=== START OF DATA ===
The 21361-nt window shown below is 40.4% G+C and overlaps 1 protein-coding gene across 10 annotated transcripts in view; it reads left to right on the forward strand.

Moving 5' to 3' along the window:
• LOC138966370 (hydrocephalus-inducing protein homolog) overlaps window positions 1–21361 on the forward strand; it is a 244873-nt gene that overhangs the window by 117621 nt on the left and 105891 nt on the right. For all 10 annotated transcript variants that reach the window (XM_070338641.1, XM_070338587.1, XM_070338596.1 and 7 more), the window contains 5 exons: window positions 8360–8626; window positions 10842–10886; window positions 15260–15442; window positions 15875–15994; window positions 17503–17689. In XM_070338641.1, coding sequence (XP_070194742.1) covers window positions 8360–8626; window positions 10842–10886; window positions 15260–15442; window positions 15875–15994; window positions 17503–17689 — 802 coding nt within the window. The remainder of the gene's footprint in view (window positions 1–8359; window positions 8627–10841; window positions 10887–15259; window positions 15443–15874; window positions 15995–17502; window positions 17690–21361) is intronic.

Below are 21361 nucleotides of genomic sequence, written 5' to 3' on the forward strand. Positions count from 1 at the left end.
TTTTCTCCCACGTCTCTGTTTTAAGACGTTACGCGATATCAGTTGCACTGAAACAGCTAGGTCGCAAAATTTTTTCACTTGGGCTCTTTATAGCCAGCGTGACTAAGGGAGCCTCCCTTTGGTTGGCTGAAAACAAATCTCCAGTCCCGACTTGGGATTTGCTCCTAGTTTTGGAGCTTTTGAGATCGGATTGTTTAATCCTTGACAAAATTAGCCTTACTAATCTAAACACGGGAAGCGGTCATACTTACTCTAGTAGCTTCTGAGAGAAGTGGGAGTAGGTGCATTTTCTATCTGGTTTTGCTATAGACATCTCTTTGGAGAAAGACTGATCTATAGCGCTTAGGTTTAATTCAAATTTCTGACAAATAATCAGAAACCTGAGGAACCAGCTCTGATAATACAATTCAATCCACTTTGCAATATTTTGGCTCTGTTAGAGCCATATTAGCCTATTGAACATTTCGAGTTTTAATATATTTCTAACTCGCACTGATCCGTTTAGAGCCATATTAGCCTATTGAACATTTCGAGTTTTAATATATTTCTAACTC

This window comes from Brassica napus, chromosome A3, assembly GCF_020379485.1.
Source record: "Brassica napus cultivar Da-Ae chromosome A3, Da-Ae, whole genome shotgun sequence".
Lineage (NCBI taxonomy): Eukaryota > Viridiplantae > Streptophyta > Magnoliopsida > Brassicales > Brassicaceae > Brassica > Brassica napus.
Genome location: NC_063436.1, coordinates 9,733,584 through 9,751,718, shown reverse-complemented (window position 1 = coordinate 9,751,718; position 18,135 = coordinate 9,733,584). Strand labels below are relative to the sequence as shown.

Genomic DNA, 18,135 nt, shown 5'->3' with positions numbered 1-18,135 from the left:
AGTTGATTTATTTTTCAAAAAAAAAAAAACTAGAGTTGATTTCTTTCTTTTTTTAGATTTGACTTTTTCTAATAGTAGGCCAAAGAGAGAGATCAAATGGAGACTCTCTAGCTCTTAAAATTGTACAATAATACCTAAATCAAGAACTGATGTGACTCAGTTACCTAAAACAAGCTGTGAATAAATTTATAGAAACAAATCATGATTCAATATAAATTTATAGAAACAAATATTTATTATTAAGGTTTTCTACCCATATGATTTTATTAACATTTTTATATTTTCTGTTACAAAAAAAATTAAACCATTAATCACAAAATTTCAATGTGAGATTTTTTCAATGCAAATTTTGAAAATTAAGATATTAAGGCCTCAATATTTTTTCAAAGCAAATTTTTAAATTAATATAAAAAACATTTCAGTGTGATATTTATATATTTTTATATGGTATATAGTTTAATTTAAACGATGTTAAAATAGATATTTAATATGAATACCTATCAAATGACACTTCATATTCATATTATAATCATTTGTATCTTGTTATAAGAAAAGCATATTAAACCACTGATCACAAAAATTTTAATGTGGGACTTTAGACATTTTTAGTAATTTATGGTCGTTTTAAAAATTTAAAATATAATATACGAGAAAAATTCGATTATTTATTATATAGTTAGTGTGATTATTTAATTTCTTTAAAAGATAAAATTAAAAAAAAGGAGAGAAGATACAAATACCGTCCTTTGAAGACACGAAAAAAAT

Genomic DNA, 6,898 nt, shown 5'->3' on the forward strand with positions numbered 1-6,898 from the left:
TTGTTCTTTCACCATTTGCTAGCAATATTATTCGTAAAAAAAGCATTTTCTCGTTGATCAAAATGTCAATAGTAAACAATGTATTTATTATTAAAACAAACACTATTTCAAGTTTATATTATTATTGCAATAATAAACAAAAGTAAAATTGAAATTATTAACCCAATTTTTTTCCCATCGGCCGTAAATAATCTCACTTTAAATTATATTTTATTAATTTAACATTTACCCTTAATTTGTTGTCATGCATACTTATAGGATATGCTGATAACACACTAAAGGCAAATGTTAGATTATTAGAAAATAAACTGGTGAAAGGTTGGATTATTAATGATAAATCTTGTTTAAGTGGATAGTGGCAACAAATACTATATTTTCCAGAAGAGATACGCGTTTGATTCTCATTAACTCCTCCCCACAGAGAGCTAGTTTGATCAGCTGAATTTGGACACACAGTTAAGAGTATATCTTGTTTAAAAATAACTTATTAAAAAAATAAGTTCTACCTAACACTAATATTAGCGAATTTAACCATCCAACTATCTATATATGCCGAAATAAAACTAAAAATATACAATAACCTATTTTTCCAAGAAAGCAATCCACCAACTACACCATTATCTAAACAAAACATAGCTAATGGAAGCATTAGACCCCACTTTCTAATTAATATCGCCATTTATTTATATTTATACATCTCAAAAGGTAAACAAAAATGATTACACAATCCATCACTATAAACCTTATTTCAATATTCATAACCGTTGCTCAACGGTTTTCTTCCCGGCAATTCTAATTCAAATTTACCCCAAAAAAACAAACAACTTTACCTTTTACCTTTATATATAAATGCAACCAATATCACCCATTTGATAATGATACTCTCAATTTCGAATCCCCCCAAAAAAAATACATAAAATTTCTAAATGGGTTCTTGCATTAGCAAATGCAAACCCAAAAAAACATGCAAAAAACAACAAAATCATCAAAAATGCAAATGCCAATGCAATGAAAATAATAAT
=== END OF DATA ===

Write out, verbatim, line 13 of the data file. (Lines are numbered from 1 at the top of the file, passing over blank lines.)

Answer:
TTGTTCTTTCACCATTTGCTAGCAATATTATTCGTAAAAAAAGCATTTTCTCGTTGATCAAAATGTCAATAGTAAACAATGTATTTATTATTAAAACAAACACTATTTCAAGTTTATATTATTATTGCAATAATAAACAAAAGTAAAATTGAAATTATTAACCCAATTTTTTTCCCATCGGCCGTAAATAATCTCACTTTAAATTATATTTTATTAATTTAACATTTACCCTTAATTTGTTGTCATGCATACTTATAGGATATGCTGATAACACACTAAAGGCAAATGTTAGATTATTAGAAAATAAACTGGTGAAAGGTTGGATTATTAATGATAAATCTTGTTTAAGTGGATAGTGGCAACAAATACTATATTTTCCAGAAGAGATACGCGTTTGATTCTCATTAACTCCTCCCCACAGAGAGCTAGTTTGATCAGCTGAATTTGGACACACAGTTAAGAGTATATCTTGTTTAAAAATAACTTATTAAAAAAATAAGTTCTACCTAACACTAATATTAGCGAATTTAACCATCCAACTATCTATATATGCCGAAATAAAACTAAAAATATACAATAACCTATTTTTCCAAGAAAGCAATCCACCAACTACACCATTATCTAAACAAAACATAGCTAATGGAAGCATTAGACCCCACTTTCTAATTAATATCGCCATTTATTTATATTTATACATCTCAAAAGGTAAACAAAAATGATTACACAATCCATCACTATAAACCTTATTTCAATATTCATAACCGTTGCTCAACGGTTTTCTTCCCGGCAATTCTAATTCAAATTTACCCCAAAAAAACAAACAACTTTACCTTTTACCTTTATATATAAATGCAACCAATATCACCCATTTGATAATGATACTCTCAATTTCGAATCCCCCCAAAAAAAATACATAAAATTTCTAAATGGGTTCTTGCATTAGCAAATGCAAACCCAAAAAAACATGCAAAAAACAACAAAATCATCAAAAATGCAAATGCCAATGCAATGAAAATAATAAT